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China to Build a Car Free, Green City

China is building a completely new, fully green city where cars will not be necessary. Too good to be true or a move towards the future of sustainable urban living?

Along with the masses of suburban highrise development projects aptly dubbed as “car cities” because they are so far away from anything else the residents need personal cars to live there, China is also trying to do the exact opposite: building a city where nobody would need a car. Outside of Chengdu in Sichuan province, a 78 million square foot site has been cleared out for a self-contained, eco-friendly city that will be designed to provide everything its 80,000 residents may need without having to drive.

The plan is to build an urban center which will reduce its residents environmental impact by using greener forms of energy, cutting down on waste, and having a public transportation system that is so good that it makes personal automobiles overtly unnecessary.

Though this project is being dubbed as creating a “car free city,” personal automobiles will actually be allowed. But the intent is to set the city up in a way that people will not need to depend on their cars to get to where they want to go. Half of the city’s roads will be for pedestrians only, and the entire place will be decked out with electric shuttles. I can’t say this in a bad idea in a country that has had many cities turned into traffic derived hellholes and one of the highest rates of car accidents in the world.

This new no-car city has already dubbed its municipal facilities, which will include its sewer treatment and power plants, an “eco-park.” Though this seems very different from any eco-park I’ve ever visited I’m willing to keep an open mind on the matter. It is said that the city will cut energy usage by 48 percent, water by 58 percent, and dish out 89 percent less waste when compared with similar sized developments in China — though no article I’ve read on the matter says exactly how they intend to do so. As far as power goes, the designers have already ruled that Chengdu’s perma-haze would not create an adequate environment for solar energy collection, but wind power will be harnessed.

If any country is poised to lead the “green urbanization movement,” it’s China. This may seem counter-intuitive, as many heinous reports of environmental catastrophes, pollution, and toxic landscapes tend to come out of this country regularly. But this is precisely why China is poised on the verge of change: the people know their environment has been devastated, they know the air they breathe is hazardous, the water they drink is poisonous, and many of those who have the cash are willing to pay for an alternative.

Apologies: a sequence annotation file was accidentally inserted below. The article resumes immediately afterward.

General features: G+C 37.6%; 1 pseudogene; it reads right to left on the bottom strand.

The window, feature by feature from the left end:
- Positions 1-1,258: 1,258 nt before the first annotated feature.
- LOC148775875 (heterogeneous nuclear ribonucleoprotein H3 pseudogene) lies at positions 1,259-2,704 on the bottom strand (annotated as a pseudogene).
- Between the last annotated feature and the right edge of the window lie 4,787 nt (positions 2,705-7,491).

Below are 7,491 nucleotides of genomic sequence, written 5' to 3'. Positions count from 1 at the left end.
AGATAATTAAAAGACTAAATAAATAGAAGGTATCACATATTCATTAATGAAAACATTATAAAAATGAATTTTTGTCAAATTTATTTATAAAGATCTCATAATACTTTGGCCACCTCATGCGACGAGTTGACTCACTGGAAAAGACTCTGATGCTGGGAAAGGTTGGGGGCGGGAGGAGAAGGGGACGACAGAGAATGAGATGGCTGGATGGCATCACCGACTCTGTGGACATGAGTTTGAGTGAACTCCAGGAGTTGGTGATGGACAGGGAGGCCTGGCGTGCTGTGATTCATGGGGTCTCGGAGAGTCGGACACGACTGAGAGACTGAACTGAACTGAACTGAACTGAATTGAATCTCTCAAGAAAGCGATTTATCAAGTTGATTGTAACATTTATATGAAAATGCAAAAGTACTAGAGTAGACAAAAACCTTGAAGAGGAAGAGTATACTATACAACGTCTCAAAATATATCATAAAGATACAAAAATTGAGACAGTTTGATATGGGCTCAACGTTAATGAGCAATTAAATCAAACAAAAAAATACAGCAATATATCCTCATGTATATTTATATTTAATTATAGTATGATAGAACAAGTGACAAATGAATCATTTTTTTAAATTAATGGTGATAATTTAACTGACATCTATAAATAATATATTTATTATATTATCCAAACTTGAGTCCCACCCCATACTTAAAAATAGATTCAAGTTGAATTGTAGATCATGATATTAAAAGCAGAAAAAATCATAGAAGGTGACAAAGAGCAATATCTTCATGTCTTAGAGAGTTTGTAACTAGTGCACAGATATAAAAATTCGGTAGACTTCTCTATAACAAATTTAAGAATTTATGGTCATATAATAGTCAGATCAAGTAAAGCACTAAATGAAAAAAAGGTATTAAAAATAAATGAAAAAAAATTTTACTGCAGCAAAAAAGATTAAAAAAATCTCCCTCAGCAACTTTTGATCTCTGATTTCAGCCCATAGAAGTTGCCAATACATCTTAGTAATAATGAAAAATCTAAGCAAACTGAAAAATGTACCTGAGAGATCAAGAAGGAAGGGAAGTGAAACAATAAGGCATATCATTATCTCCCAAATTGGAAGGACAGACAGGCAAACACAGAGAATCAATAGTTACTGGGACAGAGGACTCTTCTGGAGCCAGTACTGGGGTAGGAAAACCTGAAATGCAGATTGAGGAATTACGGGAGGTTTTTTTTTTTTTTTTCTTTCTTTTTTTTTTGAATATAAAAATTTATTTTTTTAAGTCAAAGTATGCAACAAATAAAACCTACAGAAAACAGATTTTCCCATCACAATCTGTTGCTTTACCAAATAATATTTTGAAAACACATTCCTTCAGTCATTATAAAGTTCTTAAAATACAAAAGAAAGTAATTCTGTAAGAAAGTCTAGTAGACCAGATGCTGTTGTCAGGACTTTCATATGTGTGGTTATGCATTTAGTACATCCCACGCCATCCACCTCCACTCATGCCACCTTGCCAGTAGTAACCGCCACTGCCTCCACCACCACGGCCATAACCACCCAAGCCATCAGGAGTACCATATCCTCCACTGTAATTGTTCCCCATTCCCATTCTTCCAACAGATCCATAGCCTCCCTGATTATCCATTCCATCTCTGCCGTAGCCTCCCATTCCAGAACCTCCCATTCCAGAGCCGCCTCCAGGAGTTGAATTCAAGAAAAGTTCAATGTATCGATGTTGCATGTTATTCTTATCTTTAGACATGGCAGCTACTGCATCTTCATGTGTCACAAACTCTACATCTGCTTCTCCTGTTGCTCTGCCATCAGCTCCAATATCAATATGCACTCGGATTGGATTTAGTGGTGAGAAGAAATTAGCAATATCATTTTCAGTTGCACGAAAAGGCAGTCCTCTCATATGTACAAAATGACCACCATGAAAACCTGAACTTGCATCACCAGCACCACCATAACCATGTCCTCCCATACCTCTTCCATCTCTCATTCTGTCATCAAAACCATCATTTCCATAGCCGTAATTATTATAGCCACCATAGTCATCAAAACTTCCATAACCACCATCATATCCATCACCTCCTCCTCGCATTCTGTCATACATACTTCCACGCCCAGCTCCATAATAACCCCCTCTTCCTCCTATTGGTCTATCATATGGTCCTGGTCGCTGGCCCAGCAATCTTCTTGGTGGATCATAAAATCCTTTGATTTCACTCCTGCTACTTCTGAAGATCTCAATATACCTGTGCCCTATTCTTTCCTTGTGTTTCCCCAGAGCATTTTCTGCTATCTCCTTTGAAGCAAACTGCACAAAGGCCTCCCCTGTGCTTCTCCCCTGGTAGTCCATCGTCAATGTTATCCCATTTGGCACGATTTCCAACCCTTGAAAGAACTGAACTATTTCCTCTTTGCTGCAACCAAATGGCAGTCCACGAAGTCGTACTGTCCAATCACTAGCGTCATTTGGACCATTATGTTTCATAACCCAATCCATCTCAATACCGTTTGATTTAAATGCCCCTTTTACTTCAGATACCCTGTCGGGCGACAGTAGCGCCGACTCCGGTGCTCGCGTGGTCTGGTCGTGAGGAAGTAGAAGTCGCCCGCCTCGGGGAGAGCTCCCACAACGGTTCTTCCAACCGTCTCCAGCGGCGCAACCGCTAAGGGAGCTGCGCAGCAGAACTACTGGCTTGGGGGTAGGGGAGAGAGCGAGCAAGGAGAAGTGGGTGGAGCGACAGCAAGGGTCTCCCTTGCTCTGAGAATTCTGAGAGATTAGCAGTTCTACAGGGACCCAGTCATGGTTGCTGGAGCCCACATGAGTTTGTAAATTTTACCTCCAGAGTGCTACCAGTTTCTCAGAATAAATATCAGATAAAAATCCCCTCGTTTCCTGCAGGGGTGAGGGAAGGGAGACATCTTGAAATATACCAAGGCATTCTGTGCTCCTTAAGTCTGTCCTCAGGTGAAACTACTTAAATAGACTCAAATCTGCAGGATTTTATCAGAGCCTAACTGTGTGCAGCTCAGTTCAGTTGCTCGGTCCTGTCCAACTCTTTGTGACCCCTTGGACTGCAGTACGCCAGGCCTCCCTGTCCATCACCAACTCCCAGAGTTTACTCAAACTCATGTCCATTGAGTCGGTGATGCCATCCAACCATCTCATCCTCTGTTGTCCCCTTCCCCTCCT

Chengdu no car city

Notice how they’re planning to make the smog clear out over the “eco-city.”

Now whether this “green city” will really have more of an impact than just making their residents feel better about the state of their environment and lend the CCP some international bragging rights is a debate for another article. What matters here is that “green design” is not just something that’s given lip service but is a trend that’s beginning to drive the development plans of many Chinese cities on a major scale. In point, this new green city that is being planned to go up outside of Chengdu is just a more extreme example of the direction that many of this country’s cities are beginning to turn.

But I have to add here that regardless of what will happen it’s impressive to see even a plan for a Chinese city that is designed for people rather than cars. Perhaps the best way to deal with China’s ever-growing traffic problem is to design cities in a way that personal automobiles are rendered unnecessary.

Chengdu car free city

Notice how the cars are stacked up in parking garages and not being used. Hmm . . . would it really work like this?

Sources:
Business Insider: China’s car free city

Filed under: China, Environment, New Cities, Urbanization

About the Author:

Wade Shepard is the founder and editor of Vagabond Journey. He has been traveling the world since 1999, through 88 countries. He is the author of the book, Ghost Cities of China, and contributes to Forbes, The Diplomat, the South China Morning Post, and other publications. has written 3367 posts on Vagabond Journey. Contact the author.

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